Okay, I was determined to maintain the HDTV Almanac as an iPad-Free Zone, but Steve Jobs has forced me to break my resolution. There are many amazing points to pick out of Wednesday’s announcement, but I’m just going to focus on the video part. First, consider these quotes from the iPad promotional video on the Apple Web site:
“The iPad is the best… movie-watching experience ever.”
Phill Schiller, Senior VP, Worldwide Product Marketing
“This is an unbelievable device for watching video. The quality of this video is amazing.”
Scott Forstall, Senior VP, iPhone Software
And finally, from the text on the iPad Web site: “The best way to experience the web, email, photos, and video. Hands down.”
Well, in my opinion it’s “thumbs down” on these typically hyperbolic claims by Apple. Even a momentary consideration of the specifications makes these claims dubious at best.
First, Apple gets all excited about the LED backlight and the IPS LCD panel. Hmmm… just about every notebook on the market these days has an LED backlight. There’s nothing amazing there. And IPS stands for “In-Plane Switching”, which is LG’s technology for wider viewing angles on LCD panels. It’s a good technology that has been around for a long time, but it’s hardly cutting edge.
A more stunning fact is that the iPad does not have a widescreen display. It is the same 4:3 aspect ratio as your grandmother’s Zenith picture tube TV had. Just about every netbook computer on the market has a 16:9 aspect ratio screen, but not the iPad. To make matters worse, however, the panel only has XGA resolution, which is 1024 by 768 pixels. Guess what? That’s not enough to even show 720p high definition images without scaling them down. And because the panel is not a widescreen, the result will be letterboxed. The best it can do is 1024 by 576, which is barely better than a widescreen standard definition format. And when letterboxed, the image size shrinks from 10 inches diagonal (actually, it’s just 9.7 inches) to a mere 8.9 inches.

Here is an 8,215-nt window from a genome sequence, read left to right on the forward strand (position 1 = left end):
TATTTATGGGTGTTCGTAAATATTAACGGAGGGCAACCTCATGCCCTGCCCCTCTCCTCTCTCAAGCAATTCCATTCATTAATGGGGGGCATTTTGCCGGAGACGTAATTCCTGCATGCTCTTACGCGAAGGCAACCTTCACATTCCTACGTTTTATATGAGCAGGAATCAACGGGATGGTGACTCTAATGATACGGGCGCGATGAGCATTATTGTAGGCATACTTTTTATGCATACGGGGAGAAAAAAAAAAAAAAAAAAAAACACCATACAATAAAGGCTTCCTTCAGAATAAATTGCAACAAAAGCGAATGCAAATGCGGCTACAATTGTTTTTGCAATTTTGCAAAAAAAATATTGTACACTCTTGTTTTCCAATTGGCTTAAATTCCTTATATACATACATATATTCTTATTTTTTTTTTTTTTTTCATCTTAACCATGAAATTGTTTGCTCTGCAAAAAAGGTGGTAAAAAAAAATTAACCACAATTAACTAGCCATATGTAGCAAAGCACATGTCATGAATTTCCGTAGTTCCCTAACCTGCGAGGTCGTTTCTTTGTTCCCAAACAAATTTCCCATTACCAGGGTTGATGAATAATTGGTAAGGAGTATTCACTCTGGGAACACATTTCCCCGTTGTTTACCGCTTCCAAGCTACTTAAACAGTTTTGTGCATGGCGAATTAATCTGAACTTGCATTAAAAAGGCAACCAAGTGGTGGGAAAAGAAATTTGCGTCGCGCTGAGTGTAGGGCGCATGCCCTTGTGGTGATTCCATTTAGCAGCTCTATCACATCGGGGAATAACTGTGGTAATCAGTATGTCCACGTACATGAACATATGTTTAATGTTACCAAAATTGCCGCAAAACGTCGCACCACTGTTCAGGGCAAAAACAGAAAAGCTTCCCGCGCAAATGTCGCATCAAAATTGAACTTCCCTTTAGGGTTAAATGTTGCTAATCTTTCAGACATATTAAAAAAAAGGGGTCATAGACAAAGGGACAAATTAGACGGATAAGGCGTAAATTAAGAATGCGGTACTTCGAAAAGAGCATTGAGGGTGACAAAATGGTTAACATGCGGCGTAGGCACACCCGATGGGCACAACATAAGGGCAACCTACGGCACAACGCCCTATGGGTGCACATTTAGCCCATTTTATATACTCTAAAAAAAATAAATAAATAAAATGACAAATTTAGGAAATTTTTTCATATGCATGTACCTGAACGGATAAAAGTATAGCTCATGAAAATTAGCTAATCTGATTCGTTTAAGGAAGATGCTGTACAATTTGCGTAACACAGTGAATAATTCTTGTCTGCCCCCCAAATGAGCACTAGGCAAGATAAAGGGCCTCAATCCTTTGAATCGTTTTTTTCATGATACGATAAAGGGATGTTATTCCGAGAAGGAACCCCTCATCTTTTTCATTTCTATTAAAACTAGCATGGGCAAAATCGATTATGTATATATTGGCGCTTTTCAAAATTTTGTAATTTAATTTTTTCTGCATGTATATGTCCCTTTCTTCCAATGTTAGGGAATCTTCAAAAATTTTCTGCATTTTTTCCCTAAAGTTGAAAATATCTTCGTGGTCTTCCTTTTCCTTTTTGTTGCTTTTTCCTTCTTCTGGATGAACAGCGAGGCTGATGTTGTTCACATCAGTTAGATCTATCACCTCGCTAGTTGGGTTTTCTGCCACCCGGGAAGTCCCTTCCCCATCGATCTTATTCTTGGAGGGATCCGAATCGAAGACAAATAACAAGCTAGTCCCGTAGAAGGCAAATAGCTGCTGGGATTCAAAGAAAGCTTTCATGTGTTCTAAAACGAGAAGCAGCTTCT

How does watching a less-than-high definition 8.9 inch diagonal video image rate as “the best movie-watching experience ever“? Somehow, I would have picked a 1080p projector with a 100-inch screen and a 7.1 surround sound system in a home theater installation, or at least a 50-inch LCD or plasma flat screen HDTV. I don’t think a device like the iPad would ever occur to me.
Am I all wrong on this? Will you be trading your HDTV for an iPad as soon as you can? Let me know at email@example.com.